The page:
Like everyone else these days, I’ve been complaining about the heat, and even dedicated a column last week to this topic. But I haven’t stopped thinking about it and about the animals that are getting hot along with us. And, for me, this brought to mind the animals at the ARK Wildlife Care and Sanctuary in Hilliard. The animals there get the best of care and all have pools and tubs of water to cool off in. But recently a viral video crossed my path – that of three North American rescued river otters frolicking in a tub of ice. Surely the otters at the ARK would love this too? There was only one way to find out. I called Jonathan, the director at the ARK, and he was all for the idea.
So this past Saturday Susan Gallion and I went out to Hilliard with my car trunk loaded with two large chest freezers full of ice and a dozen or more blocks of ice we made in our home freezers using empty plastic containers of various sizes. Jonathon was there to greet us, and together we went to the large otter enclosure holding two rescued but un-releasable otters, Gangsta and Felony. Excitedly we put a tub in the enclosure and dumped in a 20-pound bag of ice, waiting for the games to begin. But the show was not what we expected.
Gangsta peered out of his den box, too timid to come out to greet us but Felony ran over to the ice tub, nosed at it a bit, and then lost interest. No jumping in the ice squirming around for him. Jonathan tossed a few of the large ice chunks into the otter’s pool, and then the action began. Felony jumped in after the floating blocks of ice and quickly gathered one in his paws, pressed it against his body, and pushed it over to the den box and right in the door, while Gangsta watched from within. And then, to our astonishment, Felony went back into the pool and fished out three more floating ice blocks, maneuvered them into the den box too, and went inside himself. “He must have wanted air conditioning,” Jonathan joked. The rest of the ice in the tub was neglected—they had no interest in it at all.
The young otter Vedra, in another enclosure, was a bit more fun to watch when we gave her her own tub of ice. Although she was more interested in playing with her caretaker Jonathan, she did poke her face into the ice. But she chose to take little clumps of ice away from the mound and push them with her nose all around the enclosure. When she was given the blocks of ice in her pool, she played with these too. It was only when we dumped the crushed ice out of the tub and let it melt on the floor that she got interested in sliding around on it, and cooling off. Go figure.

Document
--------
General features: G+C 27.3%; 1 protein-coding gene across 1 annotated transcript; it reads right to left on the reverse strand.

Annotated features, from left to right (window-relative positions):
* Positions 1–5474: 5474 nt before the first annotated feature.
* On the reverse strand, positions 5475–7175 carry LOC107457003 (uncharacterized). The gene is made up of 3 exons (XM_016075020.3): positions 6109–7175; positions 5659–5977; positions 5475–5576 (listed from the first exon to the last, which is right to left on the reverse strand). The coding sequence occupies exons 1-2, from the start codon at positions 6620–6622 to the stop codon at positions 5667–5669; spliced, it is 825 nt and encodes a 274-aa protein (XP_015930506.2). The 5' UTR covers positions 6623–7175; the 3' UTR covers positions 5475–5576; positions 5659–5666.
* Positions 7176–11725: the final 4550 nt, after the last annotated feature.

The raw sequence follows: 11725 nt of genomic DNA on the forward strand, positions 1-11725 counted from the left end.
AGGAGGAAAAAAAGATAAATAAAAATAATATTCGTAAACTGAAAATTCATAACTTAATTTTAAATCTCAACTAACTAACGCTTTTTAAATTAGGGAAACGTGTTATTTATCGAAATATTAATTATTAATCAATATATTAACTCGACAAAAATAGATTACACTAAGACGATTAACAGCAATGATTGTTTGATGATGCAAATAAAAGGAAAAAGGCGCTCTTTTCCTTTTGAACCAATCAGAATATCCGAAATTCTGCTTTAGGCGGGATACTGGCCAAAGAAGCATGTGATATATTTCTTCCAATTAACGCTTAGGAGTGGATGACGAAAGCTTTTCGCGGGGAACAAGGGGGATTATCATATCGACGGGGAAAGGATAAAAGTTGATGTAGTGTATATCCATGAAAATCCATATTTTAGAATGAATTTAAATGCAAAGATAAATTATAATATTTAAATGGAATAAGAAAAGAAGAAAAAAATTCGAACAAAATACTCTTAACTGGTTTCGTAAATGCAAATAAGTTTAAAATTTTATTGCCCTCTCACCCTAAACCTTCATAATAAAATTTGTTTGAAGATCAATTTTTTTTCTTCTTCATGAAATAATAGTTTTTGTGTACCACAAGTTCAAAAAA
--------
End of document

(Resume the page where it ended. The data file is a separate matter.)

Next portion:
I couldn’t leave the ARK without visiting Nutie, the confiscated hand-raised nutria that lives in its own enclosure there. Nutria are large rodents originally from South America that have been introduced in Louisiana and elsewhere for the fur trade. These imports have reproduced phenomenally and now occupy ranges in other southeastern states, the Pacific Northwest, and along the Atlantic coast, including many areas in Florida. Nutria have become a nuisance animal in wetlands where they destroy natural habitat through their tunneling and burrowing and consumption of wetland plants. But to know one is to love them.
Over the course of my visits to the ARK, I often enter Nutie’s pen to play with him. So why not give him ice too? Well, Nutie was not so interested in the ice block, since he was at the time happily engaged in consuming his favorite food, butternut squash. But when he finally touched the block with his nose he jumped up in surprise and then ran around the enclosure. I playfully stalked him and chased him, and he chased me back, all the time chuckling his cute little fun call, and then he flipped over on his back for me to scratch his stomach. Maybe the ice wasn’t really a hit with him, but it sparked him into a great play session with me.
The Otter Ice Capades I imagined from that initial viral video did not turn out as expected, but it sure was fun, for Susan, Jonathan, and me. And I’m sure the change in activity was great for the animals too. What will I think of for them next? We will see.
Pat Foster-Turley, Ph.D., is a zoologist on Amelia Island. She welcomes your nature questions and observations. [email protected]